Themes In The Tenth Man Essays

Themes in The Tenth Man, by Graham Greene

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Moral themes are prevalent in the novel The Tenth Man by Graham Greene. One moral theme in this book was the willingness to give up your life for another and the motives for doing so.  People sometimes sacrifice their life for another.  Perhaps the author put this in the book because in today's society very few people are willing to give up their life to save another, and if they are willing they usually would do it for the wrong reasons.  For example in the book Janvier gave up his life for another but his motive was unclear.  He could have done it for his own personal glory because he would have died a rich man what should not be important to you.  He could have also done it for his family so they didn't have to live the rest of their life in a struggle to survive.  He could have also done it to save Chavel life because he thought it was the right thing to do. 


Also in the end of the book Chavel gave up his life so Therese would have no problems with land arguments and because he loved her. In present day life I believe that most people would hesitate to save someone else if they could end up dying or getting seriously injured.  For example if someone was going to get hit by a car and another person had a chance to push the other person out of the way  but they may injure or kill themselves in the process, I don't think they will try to save them.  People today have the attitude that someone else will do it or I am not going to do it because I don't like that person.   If people are willing to try and save the person they will do it for the the wrong reason.   People today are looking for some way to become the great hero so they can have their picture on the news and everybody will remember who they were.  Another reason people would try and save someone else would be because of money or some other form of reward.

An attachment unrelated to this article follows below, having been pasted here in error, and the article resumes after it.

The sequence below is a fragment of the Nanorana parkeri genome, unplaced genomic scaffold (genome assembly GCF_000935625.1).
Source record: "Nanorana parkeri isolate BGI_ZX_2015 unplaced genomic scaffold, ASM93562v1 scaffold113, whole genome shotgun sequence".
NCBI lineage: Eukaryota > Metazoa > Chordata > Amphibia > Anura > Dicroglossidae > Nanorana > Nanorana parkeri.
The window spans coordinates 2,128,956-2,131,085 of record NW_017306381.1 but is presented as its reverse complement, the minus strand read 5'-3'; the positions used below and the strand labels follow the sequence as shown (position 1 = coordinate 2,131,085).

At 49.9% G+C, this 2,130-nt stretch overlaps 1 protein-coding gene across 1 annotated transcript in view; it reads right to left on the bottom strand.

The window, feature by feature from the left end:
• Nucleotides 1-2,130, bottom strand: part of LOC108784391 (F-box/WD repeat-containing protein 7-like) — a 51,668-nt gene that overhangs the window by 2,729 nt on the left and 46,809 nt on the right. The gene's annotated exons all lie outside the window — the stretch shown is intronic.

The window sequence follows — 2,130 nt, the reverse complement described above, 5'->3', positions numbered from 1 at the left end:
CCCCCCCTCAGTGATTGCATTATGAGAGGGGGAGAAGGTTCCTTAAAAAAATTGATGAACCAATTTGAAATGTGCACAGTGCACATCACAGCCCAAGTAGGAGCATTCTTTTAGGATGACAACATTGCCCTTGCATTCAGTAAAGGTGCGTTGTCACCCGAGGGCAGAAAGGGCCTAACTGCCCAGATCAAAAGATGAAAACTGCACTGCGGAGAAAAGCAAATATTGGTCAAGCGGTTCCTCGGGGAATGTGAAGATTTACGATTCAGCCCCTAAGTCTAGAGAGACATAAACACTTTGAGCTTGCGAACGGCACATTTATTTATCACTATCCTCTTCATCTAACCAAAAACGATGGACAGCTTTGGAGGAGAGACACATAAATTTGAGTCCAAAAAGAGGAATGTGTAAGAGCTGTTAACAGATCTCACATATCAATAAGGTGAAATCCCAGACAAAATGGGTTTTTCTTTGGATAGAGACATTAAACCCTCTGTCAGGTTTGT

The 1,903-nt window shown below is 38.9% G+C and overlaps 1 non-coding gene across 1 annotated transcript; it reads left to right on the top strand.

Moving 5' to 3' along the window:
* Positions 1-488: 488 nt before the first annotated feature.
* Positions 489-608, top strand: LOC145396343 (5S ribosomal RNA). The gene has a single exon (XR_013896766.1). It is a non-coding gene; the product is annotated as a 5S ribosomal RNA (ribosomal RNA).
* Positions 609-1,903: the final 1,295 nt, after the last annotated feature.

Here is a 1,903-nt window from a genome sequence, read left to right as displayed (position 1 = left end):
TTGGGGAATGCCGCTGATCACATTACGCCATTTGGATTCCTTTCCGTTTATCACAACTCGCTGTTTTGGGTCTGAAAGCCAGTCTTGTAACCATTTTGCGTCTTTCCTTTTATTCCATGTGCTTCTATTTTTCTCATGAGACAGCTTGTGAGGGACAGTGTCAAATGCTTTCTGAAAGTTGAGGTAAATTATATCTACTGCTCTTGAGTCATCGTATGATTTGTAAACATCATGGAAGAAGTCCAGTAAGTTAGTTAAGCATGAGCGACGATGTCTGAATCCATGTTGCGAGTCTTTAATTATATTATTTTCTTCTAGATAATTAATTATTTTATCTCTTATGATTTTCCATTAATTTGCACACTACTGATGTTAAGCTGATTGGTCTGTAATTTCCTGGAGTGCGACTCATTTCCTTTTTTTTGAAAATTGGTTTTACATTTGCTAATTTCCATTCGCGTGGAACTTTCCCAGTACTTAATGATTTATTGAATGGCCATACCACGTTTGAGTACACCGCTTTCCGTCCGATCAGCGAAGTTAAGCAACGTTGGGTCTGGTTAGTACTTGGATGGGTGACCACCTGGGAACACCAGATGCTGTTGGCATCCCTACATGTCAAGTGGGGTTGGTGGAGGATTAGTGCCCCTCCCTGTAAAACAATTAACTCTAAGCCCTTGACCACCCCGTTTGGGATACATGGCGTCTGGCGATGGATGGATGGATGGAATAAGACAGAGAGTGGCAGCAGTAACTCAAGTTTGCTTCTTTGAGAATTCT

There are some people who would do it for what I think are the right reasons.  I believe if you do it because you care for some else or for that other persons well-being you are doing it for the right reasons .

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"Themes in The Tenth Man, by Graham Greene." 11 Mar 2018

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   If you do it because you are trying to get into heaven you are also doing it for the right reason, because after all our goal in life  is to go to heaven because we are promised a better life once we get there.  I don't know if would try and save some one if I know I would die trying.  I am unsure because at the time I would probably not have chance to way the situation and would the consequences of my actions would be.  I can not also speak about what I would do in this situation because I was never in one, I presume that instinct would take over and probably do what would be needed to be done to help that person in their time of need.


            Another moral value in the book was giving up your values to save your own live not thinking of others in any way what so ever.  People who believe in something, when faced with problem or difficulty take the values of the people imposing the problem on them.  I think the author included this issue in the book because In today's world people sell out what ever they believe in just so they can get a little ahead in life.  In the book they talk of collaborates who sold out o the Germans and agreed to follow their rules just so they would not be killed.  What they didn't think about is the many people who died trying to fight for what they believed in and what the many people who were now forced to live under these rules would have to go through because they were scared and wouldn't stand up for what they believed in.